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在线翻译:
szdaily -> Opinion
National park system needed
    2017-May-22  08:53    Shenzhen Daily

Winton Dong

dht0620@126.com

CHINA has listed ecological civilization as one of the five goals in the country’s overall development plan, along with economic, political, cultural and social progress.

With such a goal in mind, the country has so far demarcated about 18 percent of its total territory under the protection of the ecological red line. At present, China boasts more than 8,000 geological parks, wetlands and protected zones nationwide. However, due to the absence of a unified national park management system, weak law enforcement and the lack of public awareness, these parks and zones are scattered, stuck under bureaucratic and inefficient management. They belong to various departments, get financial support from diverse entities, and listen to the orders of different governmental organs such as forestry, tourism and environmental protection departments.

Overlapping authorities and complicated vested interests make it a difficult task for China to reform and upgrade its park management system from the inside. Under these circumstances, borrowing successful examples from other countries may be the best solution. It was reported that the China National Development and Reform Commission inked a cooperative agreement with the U.S. National Park Service in 2016, aiming to unify and boost China’s park management. Chicago-based Paulson Institute, founded in 2011 and led by former U.S. Secretary of Treasury Henry Paulson, is also actively involved in the cooperative effort.

A unified national park system will not only enhance the revenue of the parks and their working efficiency, but also strike a balance between ecological protection and people’s desire for higher incomes. More importantly, it will help increase the integrity, connectivity and coordination of protection efforts for the habitats of endangered or vulnerable flora and fauna species, including the giant panda, Siberian tiger, Amur leopard, golden monkey, Tibetan antelope, Fraser fir and others.

On April 22 this year, Earth Day, a Chinese-American documentary “Born in China,” co-produced by Shanghai Media Group and Disneynature, hit U.S. theaters and took moviegoers on an epic journey to the wilds of China. The film also serves to increase awareness of the importance and urgency of protecting wildlife.

With the protection of the giant panda in China as an example, the black-and-white mammal is perhaps the world’s most recognizable symbol of conservation. According to the latest survey, China now has 1,864 giant pandas living in the wild, mostly in Sichuan, Gansu and Shaanxi provinces. The giant panda prefers to live alone and every panda’s territory is about 5-6 square kilometers marked out by secretions from its perianal gland. The mammal is also very area-sensitive, which means it responds poorly if its territory becomes too small or the climatic conditions are not ideal. Moreover, it requires an ample supply of bamboo and other broadleaf greens.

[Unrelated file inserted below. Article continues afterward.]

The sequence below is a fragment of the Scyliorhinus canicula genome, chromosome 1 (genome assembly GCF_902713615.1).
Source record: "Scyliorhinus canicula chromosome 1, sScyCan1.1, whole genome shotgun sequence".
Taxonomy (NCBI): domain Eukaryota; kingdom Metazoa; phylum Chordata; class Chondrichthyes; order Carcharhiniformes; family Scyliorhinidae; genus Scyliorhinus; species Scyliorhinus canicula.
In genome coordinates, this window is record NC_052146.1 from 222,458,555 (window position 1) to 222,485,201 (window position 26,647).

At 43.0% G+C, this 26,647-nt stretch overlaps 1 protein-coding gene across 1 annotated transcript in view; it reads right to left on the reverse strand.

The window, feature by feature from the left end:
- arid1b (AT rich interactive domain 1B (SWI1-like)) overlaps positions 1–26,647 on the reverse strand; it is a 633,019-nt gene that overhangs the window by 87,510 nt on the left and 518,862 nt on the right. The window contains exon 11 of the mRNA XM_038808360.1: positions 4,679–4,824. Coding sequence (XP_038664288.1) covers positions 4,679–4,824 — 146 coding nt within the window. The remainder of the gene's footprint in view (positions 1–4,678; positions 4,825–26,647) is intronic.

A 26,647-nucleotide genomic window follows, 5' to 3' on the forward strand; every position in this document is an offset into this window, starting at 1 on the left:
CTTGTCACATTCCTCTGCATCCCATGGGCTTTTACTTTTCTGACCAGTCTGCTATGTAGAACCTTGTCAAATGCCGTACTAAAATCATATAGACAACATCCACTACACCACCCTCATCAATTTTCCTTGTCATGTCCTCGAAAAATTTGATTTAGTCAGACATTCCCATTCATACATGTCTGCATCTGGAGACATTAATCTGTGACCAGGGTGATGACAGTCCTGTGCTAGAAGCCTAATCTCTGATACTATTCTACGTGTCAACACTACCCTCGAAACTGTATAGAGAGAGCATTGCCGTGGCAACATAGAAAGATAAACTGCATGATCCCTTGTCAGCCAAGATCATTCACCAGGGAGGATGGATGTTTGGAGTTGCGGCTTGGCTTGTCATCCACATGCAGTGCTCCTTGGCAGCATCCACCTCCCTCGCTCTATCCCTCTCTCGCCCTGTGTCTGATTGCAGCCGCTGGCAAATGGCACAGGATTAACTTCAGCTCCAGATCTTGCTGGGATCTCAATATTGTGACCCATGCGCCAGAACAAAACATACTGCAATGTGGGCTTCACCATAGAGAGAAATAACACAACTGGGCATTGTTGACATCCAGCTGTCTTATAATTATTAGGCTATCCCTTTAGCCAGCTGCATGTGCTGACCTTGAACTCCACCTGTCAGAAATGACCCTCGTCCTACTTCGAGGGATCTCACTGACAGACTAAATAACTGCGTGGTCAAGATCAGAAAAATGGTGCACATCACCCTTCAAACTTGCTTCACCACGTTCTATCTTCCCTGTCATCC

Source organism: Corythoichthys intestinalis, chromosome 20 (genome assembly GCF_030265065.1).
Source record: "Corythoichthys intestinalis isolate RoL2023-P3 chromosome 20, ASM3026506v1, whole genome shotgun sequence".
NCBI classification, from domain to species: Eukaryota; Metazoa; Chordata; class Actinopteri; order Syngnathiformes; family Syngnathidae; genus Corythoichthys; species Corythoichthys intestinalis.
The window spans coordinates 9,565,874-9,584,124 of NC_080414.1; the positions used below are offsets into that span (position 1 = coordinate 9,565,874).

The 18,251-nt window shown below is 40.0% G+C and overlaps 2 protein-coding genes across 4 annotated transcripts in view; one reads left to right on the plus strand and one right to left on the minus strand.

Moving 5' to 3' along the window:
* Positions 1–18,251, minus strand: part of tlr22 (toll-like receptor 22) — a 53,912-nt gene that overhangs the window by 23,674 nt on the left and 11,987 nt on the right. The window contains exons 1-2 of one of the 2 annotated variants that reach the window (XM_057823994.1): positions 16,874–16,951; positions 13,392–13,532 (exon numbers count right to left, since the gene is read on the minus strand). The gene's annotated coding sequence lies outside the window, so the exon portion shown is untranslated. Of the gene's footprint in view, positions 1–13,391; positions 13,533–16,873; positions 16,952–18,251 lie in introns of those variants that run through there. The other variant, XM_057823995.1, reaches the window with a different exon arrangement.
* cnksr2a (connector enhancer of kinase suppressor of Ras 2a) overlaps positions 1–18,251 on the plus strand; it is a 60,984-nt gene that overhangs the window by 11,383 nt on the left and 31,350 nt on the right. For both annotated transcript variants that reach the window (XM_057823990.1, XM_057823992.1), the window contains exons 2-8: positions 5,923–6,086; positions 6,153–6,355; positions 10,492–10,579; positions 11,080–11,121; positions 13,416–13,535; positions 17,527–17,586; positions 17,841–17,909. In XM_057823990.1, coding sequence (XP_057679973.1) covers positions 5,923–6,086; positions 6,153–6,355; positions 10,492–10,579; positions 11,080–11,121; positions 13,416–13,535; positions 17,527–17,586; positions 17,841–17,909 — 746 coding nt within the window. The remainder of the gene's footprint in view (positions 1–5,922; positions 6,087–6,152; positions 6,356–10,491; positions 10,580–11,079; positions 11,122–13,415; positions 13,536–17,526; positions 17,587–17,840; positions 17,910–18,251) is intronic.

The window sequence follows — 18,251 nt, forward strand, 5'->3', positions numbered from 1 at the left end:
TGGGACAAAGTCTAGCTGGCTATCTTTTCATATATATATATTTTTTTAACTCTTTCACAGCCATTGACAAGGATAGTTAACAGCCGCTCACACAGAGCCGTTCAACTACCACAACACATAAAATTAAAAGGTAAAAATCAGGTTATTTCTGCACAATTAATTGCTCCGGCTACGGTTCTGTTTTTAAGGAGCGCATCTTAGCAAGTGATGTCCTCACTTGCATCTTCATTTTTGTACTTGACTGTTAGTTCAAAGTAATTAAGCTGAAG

Based on the above-mentioned requirements, the Qionglai Mountains, situated in the western Sichuan Basin, are a wonderful environment for the giant panda. However, the 2,364 square kilometers of prime mountainous area in Qionglai have been separated and are managed by seven different nature reserves in the province, including Wolong, Fengtongzhai, Labahe, Anzihe and Heishuihe. Growing human populations and human activities (farming, dam building, road construction, residential areas, felling trees, tourism development and others) have further reduced the habitat of the giant panda, fragmented their environment, prevented their mating and lowered their ability to adapt to a changing environment, thus leading to many issues stemming from inbreeding, species degradation and in general bringing the animal closer to extinction.

If corridors can be built along these adjacent but isolated nature reserves to form a relatively large habitat for giant pandas to migrate freely or a unified park management can be introduced among the seven areas, the Qionglai Mountains will surely turn out to be a more livable, viable and genetically diversified place for the endangered animal.

Besides the protection of endangered animals and plants, a unified national park system will also play an important role in the management of China’s major waterways.

In terms of water conservation, China has recently set up several parks to protect the headwaters of the country’s major rivers and rehabilitate fragile ecosystems. For example, the Three-river-source or Sanjiangyuan National Park was kicked off last year to safeguard the sources of three of China’s major rivers, namely the Yangtze, Yellow and Lancang rivers. The country is also determined to improve environmental governance with the implementation of the “river chief” rule. Under the regulation, major local government officials will be named river chiefs and will be responsible for curbing water pollution within their jurisdiction.

All creatures are great and smart. All things are bright and beautiful. As part of China’s efforts to improve its environment, the formulation of an overall plan for the national park system is of special importance. Frankly speaking, a national park system goes far beyond resource conservation and environmental restoration. It is not just a place we want to protect from wanton and illegal development, but also a place for us to understand who we are, where we are from and where we are going.

(The author is the editor-in-chief of the Shenzhen Daily with a Ph.D. from the Journalism and Communication School of Wuhan University.)

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